Jump to Last Post 1-10 of 10 discussions (11 posts)
  1. karthu profile image58
    karthuposted 10 years ago

    I'm really interested in screenplays.Can anyone give me some tips for writing screenplays effectively?

  2. knolyourself profile image61
    knolyourselfposted 10 years ago

    Seems to me one has to first be able to write good dialog. Create characters and dialog and after that fill
    in the background. Certainly examples of screen plays can be found easily on the net, if one is solely interested in the methodology of it.

  3. elisabeth reid profile image67
    elisabeth reidposted 10 years ago

    If you want to write an effective screenplay, the best advice I can give you is to read as many of them as you can.  Particularly those that you attention to the way it's crafted...the smallest detail.  Dissect them and then read them again.

  4. karthu profile image58
    karthuposted 10 years ago

    Thanks for giving the tips.
    To be honest I'm now really trying to read more screenplays than seeing the movies. before watching the movie I try to read the screenplay and try to visualize the scenes. When i watch the movie i compare the scenes with those scenes in my imagination.
    It is great......

    1. ProCW profile image81
      ProCWposted 10 years agoin reply to this


      your best way to create a phenomenal screenplay is simply to outline what you visualize and then sub-outline to the smallest detail. don't try to duplicate another screenwriter's method. upon equating your outline to your scenes and their orders, go within each scene and fine-tune your (well in theatre they are known as french scenes) sub-scenes. like so.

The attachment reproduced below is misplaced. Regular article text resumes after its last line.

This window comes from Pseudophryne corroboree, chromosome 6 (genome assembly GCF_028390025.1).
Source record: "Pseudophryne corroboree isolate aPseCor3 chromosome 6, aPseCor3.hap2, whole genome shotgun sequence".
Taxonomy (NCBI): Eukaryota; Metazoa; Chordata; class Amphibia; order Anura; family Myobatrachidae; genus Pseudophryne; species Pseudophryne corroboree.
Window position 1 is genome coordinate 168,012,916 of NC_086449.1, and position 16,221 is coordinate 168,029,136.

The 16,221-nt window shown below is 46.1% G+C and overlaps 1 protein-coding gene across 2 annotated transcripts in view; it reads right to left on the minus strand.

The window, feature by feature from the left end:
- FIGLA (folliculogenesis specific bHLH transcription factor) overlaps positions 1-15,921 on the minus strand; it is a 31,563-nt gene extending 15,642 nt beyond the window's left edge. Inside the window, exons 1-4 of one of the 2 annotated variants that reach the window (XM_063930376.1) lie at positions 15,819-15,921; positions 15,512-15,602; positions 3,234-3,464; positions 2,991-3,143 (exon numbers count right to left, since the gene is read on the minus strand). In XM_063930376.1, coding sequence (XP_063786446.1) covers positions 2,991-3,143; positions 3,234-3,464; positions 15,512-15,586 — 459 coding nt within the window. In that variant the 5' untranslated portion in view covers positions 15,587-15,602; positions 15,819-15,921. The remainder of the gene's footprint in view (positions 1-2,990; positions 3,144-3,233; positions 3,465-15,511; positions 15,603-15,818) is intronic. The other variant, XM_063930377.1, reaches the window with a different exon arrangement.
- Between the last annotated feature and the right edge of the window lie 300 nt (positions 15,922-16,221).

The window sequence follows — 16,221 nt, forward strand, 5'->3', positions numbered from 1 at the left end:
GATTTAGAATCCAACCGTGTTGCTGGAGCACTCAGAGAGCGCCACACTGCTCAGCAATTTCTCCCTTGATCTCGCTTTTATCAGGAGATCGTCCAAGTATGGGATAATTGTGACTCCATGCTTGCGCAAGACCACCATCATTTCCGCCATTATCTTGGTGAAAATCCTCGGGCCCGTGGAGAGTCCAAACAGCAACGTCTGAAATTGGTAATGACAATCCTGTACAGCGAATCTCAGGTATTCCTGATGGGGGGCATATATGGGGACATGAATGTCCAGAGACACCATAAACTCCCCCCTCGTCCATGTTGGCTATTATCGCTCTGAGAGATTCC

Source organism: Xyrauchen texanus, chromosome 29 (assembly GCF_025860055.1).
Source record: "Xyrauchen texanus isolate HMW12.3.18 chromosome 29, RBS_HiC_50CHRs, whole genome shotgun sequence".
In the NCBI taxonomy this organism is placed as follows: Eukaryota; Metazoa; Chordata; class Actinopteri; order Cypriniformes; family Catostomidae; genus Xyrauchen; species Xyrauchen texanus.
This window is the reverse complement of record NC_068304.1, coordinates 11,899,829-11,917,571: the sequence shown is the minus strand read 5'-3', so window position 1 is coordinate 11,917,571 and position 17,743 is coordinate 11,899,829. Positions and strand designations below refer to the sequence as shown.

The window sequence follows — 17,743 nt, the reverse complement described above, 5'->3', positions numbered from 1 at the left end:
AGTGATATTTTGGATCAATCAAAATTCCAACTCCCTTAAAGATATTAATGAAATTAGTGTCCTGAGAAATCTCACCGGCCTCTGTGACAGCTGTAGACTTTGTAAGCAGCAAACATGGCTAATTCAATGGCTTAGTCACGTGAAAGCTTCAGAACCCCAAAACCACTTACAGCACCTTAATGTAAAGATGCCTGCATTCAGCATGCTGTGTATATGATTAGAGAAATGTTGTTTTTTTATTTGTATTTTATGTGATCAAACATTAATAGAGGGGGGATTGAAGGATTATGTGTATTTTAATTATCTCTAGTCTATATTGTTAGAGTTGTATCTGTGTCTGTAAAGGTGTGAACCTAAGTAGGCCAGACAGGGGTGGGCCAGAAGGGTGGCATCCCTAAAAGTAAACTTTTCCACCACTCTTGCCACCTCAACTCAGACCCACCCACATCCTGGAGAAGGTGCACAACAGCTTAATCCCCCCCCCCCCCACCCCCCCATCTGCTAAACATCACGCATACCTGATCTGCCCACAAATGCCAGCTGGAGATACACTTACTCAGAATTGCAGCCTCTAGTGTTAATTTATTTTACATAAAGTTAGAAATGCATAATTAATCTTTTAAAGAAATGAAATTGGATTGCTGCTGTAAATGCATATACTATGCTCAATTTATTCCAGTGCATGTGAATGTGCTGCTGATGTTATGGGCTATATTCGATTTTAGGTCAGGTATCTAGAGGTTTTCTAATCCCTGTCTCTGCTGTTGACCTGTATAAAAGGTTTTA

after doing that, break it down even more. like so.

      etc., etc.

      good luck and much success!

  5. Pashun profile image59
    Pashunposted 10 years ago

    Something I learned was to start off small and work your way up, meaning start with 1 act plays.  That way you can practice developing your characters and message within a tight time frame.  And once you're comfortable with that, ProCW's advice is the way to go.

  6. cjcs profile image61
    cjcsposted 10 years ago

    I've written dozens of scripts, read many times more than that, and have picked the brains of some marvelously talented screenwriters over the years.  From what I've gleaned, these are the keys to writing a good screenplay (I would have pointed you to a hub, but I haven't finished it yet):

    1. Have compelling characters
    2. Have a solid and well-structured plot
    3. Write visually and sparsely.
    4. Don't tell the director how to direct
    5. Don't tell the actors how to act
    6. Type it in the accepted format
    7. Make sure it is between 90 and 120 pages long for a feature-length script.

    Clearly the first two are applicable to every form of narrative writing, and they are certainly the most important here as well.

    And remember, a screenplay is a short story, not a novel...don't try to cram in too much.


  7. karthu profile image58
    karthuposted 10 years ago

    Thank you very much......................

  8. Pete Michner profile image78
    Pete Michnerposted 10 years ago

    You can see scripts of actual movies that have gotten made at This would probably help screenwriters see examples of stuff producers accepted. Good luck! smile
    P.S. Here's an idea I thought of for a new comedy: A sumo wrestler signs on with the Seattle Mariners. The title: Heavy Hitter

  9. thranax profile image53
    thranaxposted 10 years ago

    Just don't go turning it into a novel and the advice given already should work greatly smile

  10. Shadesbreath profile image82
    Shadesbreathposted 10 years ago

    Assuming you're still checking this thread, I'd add: Get the software for screenplays called Final Draft.  Read a book called Inside Story, by Dara Marks.  Trust the director and actors in advance when you're writing descriptive stuff/set etc. and keep it simple; they'll know what to do.  Stay under 110 pages or so. 

    Seriously, read Dara Marks' book.  She's an incredible script doctor and knows what scripts are about.  Closest thing to paint by numbers I've ever seen, a left brained tool for the right brained writer.


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